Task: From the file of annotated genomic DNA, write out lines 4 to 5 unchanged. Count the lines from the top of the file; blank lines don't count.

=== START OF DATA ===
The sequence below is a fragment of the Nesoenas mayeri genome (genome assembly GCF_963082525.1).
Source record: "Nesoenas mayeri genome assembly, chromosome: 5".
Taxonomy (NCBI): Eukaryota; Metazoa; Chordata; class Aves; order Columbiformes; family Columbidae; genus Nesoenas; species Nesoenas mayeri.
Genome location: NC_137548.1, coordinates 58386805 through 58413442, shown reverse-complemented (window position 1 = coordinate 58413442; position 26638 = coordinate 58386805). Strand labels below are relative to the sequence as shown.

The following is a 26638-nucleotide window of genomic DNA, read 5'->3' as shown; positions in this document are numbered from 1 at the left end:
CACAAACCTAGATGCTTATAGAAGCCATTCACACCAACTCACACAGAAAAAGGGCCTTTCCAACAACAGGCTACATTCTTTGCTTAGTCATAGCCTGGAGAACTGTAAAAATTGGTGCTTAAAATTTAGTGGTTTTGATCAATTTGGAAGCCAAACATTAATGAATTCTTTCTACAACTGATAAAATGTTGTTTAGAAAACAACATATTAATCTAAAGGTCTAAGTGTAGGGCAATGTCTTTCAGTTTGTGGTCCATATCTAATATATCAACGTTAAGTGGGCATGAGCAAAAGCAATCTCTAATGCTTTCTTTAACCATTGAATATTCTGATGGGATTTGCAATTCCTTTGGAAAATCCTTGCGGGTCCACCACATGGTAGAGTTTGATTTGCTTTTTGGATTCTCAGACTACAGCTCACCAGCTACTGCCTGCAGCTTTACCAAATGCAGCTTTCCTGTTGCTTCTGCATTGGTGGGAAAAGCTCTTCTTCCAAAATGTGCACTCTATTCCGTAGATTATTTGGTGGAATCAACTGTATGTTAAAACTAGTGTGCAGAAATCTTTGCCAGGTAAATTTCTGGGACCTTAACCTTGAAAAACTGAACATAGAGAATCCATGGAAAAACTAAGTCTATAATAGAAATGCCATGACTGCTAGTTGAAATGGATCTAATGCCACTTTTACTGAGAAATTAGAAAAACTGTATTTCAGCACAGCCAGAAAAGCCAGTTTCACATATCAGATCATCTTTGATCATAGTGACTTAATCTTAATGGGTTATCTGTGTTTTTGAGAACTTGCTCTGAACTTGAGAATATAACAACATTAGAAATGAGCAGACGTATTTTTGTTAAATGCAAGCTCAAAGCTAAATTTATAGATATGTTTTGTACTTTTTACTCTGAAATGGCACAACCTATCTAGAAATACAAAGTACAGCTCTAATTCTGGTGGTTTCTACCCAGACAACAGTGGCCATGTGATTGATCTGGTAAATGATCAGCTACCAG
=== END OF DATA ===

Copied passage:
Genome location: NC_137548.1, coordinates 58386805 through 58413442, shown reverse-complemented (window position 1 = coordinate 58413442; position 26638 = coordinate 58386805). Strand labels below are relative to the sequence as shown.

The following is a 26638-nucleotide window of genomic DNA, read 5'->3' as shown; positions in this document are numbered from 1 at the left end: